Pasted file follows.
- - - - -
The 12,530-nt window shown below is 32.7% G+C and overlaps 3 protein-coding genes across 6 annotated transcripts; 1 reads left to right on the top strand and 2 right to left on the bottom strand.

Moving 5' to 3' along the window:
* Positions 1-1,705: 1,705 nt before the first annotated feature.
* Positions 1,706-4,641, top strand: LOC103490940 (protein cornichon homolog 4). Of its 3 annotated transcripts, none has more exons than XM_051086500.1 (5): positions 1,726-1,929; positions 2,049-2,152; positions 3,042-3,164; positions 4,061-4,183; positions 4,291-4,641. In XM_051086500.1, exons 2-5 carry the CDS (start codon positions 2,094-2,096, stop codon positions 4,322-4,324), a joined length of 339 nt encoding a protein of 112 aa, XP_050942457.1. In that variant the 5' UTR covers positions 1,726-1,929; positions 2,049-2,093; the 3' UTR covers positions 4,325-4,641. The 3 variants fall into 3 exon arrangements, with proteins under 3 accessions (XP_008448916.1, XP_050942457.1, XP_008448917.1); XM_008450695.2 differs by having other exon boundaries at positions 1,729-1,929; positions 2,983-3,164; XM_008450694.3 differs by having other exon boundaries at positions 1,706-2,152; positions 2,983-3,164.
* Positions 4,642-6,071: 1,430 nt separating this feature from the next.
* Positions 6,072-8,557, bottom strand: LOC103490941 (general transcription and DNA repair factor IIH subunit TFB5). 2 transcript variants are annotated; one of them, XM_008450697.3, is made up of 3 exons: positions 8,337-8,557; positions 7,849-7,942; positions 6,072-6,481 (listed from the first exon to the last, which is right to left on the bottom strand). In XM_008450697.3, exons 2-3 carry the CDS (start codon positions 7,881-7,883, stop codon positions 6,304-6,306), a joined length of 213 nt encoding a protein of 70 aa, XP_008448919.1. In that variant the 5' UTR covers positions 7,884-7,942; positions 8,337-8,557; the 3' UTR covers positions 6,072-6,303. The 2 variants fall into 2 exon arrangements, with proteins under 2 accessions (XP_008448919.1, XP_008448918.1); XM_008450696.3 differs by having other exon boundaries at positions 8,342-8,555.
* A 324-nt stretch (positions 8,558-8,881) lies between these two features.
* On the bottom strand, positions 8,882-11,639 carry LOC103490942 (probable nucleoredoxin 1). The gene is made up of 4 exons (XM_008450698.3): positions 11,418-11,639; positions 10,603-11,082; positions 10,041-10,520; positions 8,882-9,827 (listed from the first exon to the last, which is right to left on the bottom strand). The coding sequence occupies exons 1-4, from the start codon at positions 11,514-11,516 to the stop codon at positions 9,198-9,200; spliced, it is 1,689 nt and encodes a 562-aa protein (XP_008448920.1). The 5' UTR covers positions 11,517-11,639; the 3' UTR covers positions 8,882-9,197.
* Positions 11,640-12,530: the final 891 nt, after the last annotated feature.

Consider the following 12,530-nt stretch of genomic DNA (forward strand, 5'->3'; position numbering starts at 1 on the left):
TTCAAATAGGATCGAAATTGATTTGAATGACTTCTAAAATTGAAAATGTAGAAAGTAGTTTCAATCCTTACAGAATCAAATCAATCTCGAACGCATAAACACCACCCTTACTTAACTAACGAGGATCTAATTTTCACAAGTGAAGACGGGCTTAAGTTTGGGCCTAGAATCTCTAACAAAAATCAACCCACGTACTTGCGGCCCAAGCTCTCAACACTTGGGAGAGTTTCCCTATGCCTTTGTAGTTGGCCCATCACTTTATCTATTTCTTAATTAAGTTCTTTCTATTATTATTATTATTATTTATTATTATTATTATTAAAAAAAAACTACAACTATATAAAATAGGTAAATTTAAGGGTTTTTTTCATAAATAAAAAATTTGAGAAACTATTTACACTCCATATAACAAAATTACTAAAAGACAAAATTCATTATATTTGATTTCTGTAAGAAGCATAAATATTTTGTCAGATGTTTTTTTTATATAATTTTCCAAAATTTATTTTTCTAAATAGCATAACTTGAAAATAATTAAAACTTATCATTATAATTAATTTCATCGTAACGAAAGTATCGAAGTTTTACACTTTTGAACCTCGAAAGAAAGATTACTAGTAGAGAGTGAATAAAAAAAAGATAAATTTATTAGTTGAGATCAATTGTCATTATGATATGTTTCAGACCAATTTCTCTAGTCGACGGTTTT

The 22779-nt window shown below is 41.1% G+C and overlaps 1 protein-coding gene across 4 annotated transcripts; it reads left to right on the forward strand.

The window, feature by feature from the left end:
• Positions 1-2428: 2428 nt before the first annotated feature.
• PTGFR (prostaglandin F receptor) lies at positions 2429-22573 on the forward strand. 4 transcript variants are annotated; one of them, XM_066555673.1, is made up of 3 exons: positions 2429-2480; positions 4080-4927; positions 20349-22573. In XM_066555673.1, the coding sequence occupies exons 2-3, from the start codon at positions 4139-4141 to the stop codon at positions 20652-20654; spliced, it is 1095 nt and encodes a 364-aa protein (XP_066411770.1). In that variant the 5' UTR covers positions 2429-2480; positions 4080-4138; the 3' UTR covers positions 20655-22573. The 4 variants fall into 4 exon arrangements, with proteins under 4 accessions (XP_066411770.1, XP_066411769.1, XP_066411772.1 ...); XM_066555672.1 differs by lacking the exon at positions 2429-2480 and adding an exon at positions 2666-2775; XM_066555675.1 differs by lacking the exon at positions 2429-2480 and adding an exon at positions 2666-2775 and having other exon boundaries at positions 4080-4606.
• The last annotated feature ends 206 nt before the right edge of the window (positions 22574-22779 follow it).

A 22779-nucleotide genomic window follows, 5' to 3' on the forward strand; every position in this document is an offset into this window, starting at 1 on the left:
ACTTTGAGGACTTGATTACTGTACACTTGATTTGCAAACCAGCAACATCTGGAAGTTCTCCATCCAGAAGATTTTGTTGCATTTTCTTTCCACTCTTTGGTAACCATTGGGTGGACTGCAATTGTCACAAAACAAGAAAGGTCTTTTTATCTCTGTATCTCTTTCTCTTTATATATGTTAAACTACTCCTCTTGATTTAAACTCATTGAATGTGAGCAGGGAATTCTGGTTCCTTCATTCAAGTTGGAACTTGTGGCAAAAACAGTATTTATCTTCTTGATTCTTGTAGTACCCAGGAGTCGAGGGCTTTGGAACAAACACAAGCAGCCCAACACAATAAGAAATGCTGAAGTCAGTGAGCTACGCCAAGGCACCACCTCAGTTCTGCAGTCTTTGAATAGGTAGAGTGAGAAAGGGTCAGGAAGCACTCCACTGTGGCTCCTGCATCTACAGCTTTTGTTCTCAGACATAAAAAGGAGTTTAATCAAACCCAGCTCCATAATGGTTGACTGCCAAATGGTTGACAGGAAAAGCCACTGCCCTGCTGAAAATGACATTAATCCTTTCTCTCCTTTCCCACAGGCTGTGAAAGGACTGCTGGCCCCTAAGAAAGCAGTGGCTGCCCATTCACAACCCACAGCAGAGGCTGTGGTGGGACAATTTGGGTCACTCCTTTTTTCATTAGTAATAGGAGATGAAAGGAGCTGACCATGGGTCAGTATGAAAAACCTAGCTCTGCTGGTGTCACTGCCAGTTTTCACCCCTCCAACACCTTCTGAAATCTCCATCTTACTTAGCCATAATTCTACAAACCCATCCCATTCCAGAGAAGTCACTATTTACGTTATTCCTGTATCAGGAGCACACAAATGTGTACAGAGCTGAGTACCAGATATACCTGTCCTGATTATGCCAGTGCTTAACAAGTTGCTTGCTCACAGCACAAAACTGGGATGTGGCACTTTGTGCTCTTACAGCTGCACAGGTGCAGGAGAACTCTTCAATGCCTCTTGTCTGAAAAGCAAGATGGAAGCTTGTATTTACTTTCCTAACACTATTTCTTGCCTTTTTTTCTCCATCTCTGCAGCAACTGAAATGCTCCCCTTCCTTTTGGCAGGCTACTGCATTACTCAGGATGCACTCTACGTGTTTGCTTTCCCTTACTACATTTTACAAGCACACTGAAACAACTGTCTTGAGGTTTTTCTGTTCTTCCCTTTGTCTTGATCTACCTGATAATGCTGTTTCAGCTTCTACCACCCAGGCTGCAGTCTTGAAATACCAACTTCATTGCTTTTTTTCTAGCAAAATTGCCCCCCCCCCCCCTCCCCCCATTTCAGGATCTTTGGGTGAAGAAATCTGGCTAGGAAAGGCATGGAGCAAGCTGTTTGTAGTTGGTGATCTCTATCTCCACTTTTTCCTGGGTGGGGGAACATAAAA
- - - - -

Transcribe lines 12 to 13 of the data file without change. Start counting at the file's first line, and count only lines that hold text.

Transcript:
The 22779-nt window shown below is 41.1% G+C and overlaps 1 protein-coding gene across 4 annotated transcripts; it reads left to right on the forward strand.

The window, feature by feature from the left end: